Here’s a ballet that did score a success with Diaghilev! A pastoral Greek setting, it tells the story of the goatherd Daphnis and the shepherdess Chloé, who is abducted by pirates. The god Pan is summoned to rescue her, leading an army of fauns. In the final section (often performed as Suite no. 2, as below), Chloé awakens to an evocative daybreak, finding herself reunited with Daphnis in Pan’s grotto, resulting in a Danse générale that reaches bacchanalian proportions. Ravel described the score as a symphonie chorégraphique and, at nearly an hour, it is his longest non-operatic work.  

5String Quartet in F major

Although Ravel disliked his music being compared to Debussy’s, there are similarities when it comes to his sole string quartet. It follows the same structure as Debussy’s, even down to the use of pizzicato in the second movement. The quartet is an early work, written as Ravel was struggling to emerge as a composer following his dismissal (twice!) from the Paris Conservatoire and his repeated failures to win the coveted Prix de Rome, where his deliberate flouting of the rules made him few friends. The Quartet was Ravel's final submission to the Conservatoire, but rejected by the institution. 

6L'Enfant et les sortilèges (The Child and the Spells)

Ravel only wrote two operas. The second was based on a libretto by Colette about a naughty little boy who doesn’t want to do his homework. When his mother tells him off, he throws a tantrum at which point the objects in his bedroom come to life: the chairs, teapot and china cup, the shepherds and shepherdesses on the wallpaper. His maths homework becomes a little old man. Even the fire in the fireplace leaps out, a dazzling short coloratura role (see below). Eventually, his good side is revealed in the garden when he tends an injured squirrel and the animals carry him home to his mother. 


In 1898, Ravel considered an opera based on the tales of The Arabian Nights, but abandoned it after only writing the overture, Shéhérazade. Five years later, came a song cycle under the same title, setting three poems by Léon Leclère, who went by the wonderfully Wagnerian pseudonym “Tristan Klingsor”. The longest song, Asie, feverishly describes the exotic Orient of Persia, India and China.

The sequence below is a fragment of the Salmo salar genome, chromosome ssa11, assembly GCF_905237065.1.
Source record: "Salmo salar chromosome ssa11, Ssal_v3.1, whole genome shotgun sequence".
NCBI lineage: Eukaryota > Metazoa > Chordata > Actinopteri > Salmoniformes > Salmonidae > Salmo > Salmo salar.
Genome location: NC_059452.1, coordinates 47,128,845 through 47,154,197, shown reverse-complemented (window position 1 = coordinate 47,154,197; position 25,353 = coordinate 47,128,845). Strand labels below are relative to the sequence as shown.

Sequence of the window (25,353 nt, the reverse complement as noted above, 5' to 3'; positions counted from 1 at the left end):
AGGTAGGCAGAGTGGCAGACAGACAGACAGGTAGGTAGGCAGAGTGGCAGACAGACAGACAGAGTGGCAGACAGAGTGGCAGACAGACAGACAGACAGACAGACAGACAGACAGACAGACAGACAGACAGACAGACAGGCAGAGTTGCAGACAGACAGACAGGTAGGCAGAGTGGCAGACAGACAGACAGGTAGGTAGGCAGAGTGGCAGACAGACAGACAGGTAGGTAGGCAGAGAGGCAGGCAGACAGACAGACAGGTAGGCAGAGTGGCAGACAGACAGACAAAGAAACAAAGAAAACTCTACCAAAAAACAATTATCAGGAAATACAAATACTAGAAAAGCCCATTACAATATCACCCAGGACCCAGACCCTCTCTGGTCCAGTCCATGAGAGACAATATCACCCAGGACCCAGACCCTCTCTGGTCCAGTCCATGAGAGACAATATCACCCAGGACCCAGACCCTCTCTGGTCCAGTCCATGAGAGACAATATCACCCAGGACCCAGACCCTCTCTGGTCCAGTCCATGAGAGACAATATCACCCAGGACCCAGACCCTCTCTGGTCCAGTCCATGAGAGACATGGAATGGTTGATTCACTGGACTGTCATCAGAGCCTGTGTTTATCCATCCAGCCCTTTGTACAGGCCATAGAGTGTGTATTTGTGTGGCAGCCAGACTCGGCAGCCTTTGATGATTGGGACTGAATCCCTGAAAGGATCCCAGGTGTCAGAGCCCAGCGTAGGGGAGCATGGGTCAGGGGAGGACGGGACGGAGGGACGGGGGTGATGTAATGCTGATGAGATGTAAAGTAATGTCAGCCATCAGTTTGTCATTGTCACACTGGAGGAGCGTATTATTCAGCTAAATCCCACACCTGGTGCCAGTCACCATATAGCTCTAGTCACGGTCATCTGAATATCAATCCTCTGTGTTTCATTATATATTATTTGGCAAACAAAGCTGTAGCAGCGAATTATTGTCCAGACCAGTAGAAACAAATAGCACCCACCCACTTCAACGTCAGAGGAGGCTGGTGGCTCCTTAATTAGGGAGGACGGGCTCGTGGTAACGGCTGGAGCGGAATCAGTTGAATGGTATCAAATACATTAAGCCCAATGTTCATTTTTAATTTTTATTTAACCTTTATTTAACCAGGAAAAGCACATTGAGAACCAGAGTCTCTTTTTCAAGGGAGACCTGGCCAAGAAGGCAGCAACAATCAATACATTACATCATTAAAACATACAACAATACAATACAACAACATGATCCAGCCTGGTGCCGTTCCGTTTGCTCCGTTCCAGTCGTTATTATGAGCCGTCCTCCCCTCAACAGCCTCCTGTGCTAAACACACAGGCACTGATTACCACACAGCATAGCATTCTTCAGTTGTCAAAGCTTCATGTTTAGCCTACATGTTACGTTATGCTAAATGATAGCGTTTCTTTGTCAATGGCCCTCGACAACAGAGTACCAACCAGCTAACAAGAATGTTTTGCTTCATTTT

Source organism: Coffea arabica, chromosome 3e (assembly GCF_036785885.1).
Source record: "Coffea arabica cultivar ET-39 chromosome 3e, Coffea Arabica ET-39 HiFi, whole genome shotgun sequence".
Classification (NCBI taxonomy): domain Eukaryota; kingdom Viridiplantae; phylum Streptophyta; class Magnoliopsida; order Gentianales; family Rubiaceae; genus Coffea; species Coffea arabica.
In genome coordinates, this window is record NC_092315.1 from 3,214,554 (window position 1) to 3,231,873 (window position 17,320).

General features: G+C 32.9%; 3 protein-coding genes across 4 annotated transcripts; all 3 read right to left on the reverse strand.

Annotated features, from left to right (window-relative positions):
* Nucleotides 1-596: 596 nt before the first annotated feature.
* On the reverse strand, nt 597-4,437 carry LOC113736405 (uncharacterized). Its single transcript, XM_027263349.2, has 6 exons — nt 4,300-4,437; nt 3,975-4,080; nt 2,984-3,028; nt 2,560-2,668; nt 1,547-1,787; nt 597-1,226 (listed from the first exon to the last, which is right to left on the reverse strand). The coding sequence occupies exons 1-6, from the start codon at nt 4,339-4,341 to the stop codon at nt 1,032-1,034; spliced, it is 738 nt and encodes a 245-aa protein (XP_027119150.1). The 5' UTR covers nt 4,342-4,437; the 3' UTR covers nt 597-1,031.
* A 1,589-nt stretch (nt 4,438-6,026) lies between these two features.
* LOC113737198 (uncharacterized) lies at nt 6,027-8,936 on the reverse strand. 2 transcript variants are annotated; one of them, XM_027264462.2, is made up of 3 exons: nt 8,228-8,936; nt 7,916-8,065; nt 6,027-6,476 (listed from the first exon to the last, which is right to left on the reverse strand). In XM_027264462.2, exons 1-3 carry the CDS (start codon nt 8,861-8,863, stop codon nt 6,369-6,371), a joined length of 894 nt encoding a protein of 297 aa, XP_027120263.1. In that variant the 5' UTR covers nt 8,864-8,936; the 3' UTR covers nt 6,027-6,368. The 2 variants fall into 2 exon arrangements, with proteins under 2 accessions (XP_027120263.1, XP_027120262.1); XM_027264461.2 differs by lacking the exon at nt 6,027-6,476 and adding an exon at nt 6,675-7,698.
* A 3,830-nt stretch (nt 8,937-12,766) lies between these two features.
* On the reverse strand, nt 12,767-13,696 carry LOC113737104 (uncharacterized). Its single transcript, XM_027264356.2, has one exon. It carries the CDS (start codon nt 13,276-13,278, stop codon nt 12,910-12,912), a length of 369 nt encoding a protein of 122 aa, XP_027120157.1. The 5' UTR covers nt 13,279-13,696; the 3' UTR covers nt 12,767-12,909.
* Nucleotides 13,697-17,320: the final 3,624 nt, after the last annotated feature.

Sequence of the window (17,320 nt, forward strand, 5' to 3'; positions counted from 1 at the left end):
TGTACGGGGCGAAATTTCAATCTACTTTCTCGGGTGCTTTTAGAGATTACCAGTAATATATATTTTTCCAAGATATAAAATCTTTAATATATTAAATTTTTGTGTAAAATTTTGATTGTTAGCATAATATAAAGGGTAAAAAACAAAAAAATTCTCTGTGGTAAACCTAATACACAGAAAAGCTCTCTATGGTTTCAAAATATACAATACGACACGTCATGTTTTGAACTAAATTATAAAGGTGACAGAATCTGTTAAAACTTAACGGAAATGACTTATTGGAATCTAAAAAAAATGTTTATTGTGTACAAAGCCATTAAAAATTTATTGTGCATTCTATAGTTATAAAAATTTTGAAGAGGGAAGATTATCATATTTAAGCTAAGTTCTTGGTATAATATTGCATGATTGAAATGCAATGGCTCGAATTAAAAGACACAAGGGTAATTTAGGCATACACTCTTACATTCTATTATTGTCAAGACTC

8Pavane pour une Infante défunte

Another work that originated as a piano piece and he then orchestrated, Ravel said he only chose the title for its euphonious sound, although he later described it as a pavane that would be danced by an Infanta found in a painting by Velázquez. Ravel was particular that the piece shouldn’t be played too slowly: “Remember that I wrote a pavane for a dead princess, and not a dead pavane for a princess!” You can hear what he meant in his own performance, recorded on a piano roll in 1922. 

9Gaspard de la nuit

This suite is in three movements, inspired by a collection of prose poems by Aloysius Bertrand, all with nocturnal connotations. Ondine is a seductive water nymph, luring the poet to the bottom of her lake. Le Gibet takes us to a desert, the setting sun and a lone corpse hanging on a gallows, a bell tolling in the distance. Scarbo is a goblin making pirouettes as its fingernails grate on the silk of the bed curtains. The last is fiendishly difficult, designed by Ravel to be even harder to play than Balakirev’s Islamey


“I've written only one masterpiece – Boléro,” Ravel told Arthur Honegger. “Unfortunately it has no music in it.” Perhaps he was being a bit hard on himself – the melody is a good one – but it’s Ravel orchestration, passing the melody repeatedly to different solo instruments or instrumental groups, that is ingenious, building to a cataclysmic climax and a sudden, brief gear change of keys from C to E major before crashing into a dissonant heap.